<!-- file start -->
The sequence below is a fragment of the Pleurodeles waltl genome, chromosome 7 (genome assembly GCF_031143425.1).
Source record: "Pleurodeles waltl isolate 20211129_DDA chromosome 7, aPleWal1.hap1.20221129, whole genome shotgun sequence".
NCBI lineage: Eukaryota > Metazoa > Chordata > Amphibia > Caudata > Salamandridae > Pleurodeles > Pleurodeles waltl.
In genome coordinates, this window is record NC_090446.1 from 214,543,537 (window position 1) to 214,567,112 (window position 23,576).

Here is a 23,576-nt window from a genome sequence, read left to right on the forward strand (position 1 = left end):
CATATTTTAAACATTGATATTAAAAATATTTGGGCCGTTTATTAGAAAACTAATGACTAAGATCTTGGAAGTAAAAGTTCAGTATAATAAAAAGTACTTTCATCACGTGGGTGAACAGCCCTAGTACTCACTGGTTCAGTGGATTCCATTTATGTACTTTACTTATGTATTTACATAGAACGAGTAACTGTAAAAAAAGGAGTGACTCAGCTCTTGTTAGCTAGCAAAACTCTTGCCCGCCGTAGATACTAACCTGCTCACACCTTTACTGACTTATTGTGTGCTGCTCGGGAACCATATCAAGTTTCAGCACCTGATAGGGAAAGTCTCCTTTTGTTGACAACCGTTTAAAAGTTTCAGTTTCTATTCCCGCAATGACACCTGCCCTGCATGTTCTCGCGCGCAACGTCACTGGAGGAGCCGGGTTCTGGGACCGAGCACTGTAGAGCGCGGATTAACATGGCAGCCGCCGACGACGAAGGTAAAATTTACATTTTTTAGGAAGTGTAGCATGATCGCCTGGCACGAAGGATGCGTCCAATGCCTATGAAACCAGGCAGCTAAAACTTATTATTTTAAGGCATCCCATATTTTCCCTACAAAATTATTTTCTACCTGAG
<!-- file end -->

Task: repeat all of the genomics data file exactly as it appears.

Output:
The sequence below is a fragment of the Pleurodeles waltl genome, chromosome 7 (genome assembly GCF_031143425.1).
Source record: "Pleurodeles waltl isolate 20211129_DDA chromosome 7, aPleWal1.hap1.20221129, whole genome shotgun sequence".
NCBI lineage: Eukaryota > Metazoa > Chordata > Amphibia > Caudata > Salamandridae > Pleurodeles > Pleurodeles waltl.
In genome coordinates, this window is record NC_090446.1 from 214,543,537 (window position 1) to 214,567,112 (window position 23,576).

Here is a 23,576-nt window from a genome sequence, read left to right on the forward strand (position 1 = left end):
CATATTTTAAACATTGATATTAAAAATATTTGGGCCGTTTATTAGAAAACTAATGACTAAGATCTTGGAAGTAAAAGTTCAGTATAATAAAAAGTACTTTCATCACGTGGGTGAACAGCCCTAGTACTCACTGGTTCAGTGGATTCCATTTATGTACTTTACTTATGTATTTACATAGAACGAGTAACTGTAAAAAAAGGAGTGACTCAGCTCTTGTTAGCTAGCAAAACTCTTGCCCGCCGTAGATACTAACCTGCTCACACCTTTACTGACTTATTGTGTGCTGCTCGGGAACCATATCAAGTTTCAGCACCTGATAGGGAAAGTCTCCTTTTGTTGACAACCGTTTAAAAGTTTCAGTTTCTATTCCCGCAATGACACCTGCCCTGCATGTTCTCGCGCGCAACGTCACTGGAGGAGCCGGGTTCTGGGACCGAGCACTGTAGAGCGCGGATTAACATGGCAGCCGCCGACGACGAAGGTAAAATTTACATTTTTTAGGAAGTGTAGCATGATCGCCTGGCACGAAGGATGCGTCCAATGCCTATGAAACCAGGCAGCTAAAACTTATTATTTTAAGGCATCCCATATTTTCCCTACAAAATTATTTTCTACCTGAG